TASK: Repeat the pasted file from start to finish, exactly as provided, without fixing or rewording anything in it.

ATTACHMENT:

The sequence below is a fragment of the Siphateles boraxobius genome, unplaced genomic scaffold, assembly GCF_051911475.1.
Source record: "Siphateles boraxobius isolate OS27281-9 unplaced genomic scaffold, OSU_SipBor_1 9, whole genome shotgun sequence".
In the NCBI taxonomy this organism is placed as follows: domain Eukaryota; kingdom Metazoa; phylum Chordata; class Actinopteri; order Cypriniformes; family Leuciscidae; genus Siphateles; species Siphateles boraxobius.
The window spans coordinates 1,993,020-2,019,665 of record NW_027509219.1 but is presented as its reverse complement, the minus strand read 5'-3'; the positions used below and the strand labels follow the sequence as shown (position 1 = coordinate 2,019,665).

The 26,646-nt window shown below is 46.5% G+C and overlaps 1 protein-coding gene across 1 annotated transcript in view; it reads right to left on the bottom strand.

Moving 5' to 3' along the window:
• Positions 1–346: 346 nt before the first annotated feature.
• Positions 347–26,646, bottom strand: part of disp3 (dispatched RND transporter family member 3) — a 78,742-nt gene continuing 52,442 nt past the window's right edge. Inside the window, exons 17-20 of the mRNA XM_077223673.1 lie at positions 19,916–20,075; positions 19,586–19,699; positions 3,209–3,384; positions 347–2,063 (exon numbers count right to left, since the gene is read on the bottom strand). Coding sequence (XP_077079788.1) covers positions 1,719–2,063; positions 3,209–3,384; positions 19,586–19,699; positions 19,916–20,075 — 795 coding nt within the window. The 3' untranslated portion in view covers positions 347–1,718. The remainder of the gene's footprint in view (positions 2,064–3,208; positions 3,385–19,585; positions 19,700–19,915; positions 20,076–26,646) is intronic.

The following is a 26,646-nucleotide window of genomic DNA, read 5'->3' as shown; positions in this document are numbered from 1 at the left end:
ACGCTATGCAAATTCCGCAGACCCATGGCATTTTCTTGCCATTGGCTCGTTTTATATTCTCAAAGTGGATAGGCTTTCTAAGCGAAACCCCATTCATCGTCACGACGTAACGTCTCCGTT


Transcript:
The sequence below is a fragment of the Siphateles boraxobius genome, unplaced genomic scaffold, assembly GCF_051911475.1.
Source record: "Siphateles boraxobius isolate OS27281-9 unplaced genomic scaffold, OSU_SipBor_1 9, whole genome shotgun sequence".
In the NCBI taxonomy this organism is placed as follows: domain Eukaryota; kingdom Metazoa; phylum Chordata; class Actinopteri; order Cypriniformes; family Leuciscidae; genus Siphateles; species Siphateles boraxobius.
The window spans coordinates 1,993,020-2,019,665 of record NW_027509219.1 but is presented as its reverse complement, the minus strand read 5'-3'; the positions used below and the strand labels follow the sequence as shown (position 1 = coordinate 2,019,665).

The 26,646-nt window shown below is 46.5% G+C and overlaps 1 protein-coding gene across 1 annotated transcript in view; it reads right to left on the bottom strand.

Moving 5' to 3' along the window:
• Positions 1–346: 346 nt before the first annotated feature.
• Positions 347–26,646, bottom strand: part of disp3 (dispatched RND transporter family member 3) — a 78,742-nt gene continuing 52,442 nt past the window's right edge. Inside the window, exons 17-20 of the mRNA XM_077223673.1 lie at positions 19,916–20,075; positions 19,586–19,699; positions 3,209–3,384; positions 347–2,063 (exon numbers count right to left, since the gene is read on the bottom strand). Coding sequence (XP_077079788.1) covers positions 1,719–2,063; positions 3,209–3,384; positions 19,586–19,699; positions 19,916–20,075 — 795 coding nt within the window. The 3' untranslated portion in view covers positions 347–1,718. The remainder of the gene's footprint in view (positions 2,064–3,208; positions 3,385–19,585; positions 19,700–19,915; positions 20,076–26,646) is intronic.

The following is a 26,646-nucleotide window of genomic DNA, read 5'->3' as shown; positions in this document are numbered from 1 at the left end:
ACGCTATGCAAATTCCGCAGACCCATGGCATTTTCTTGCCATTGGCTCGTTTTATATTCTCAAAGTGGATAGGCTTTCTAAGCGAAACCCCATTCATCGTCACGACGTAACGTCTCCGTT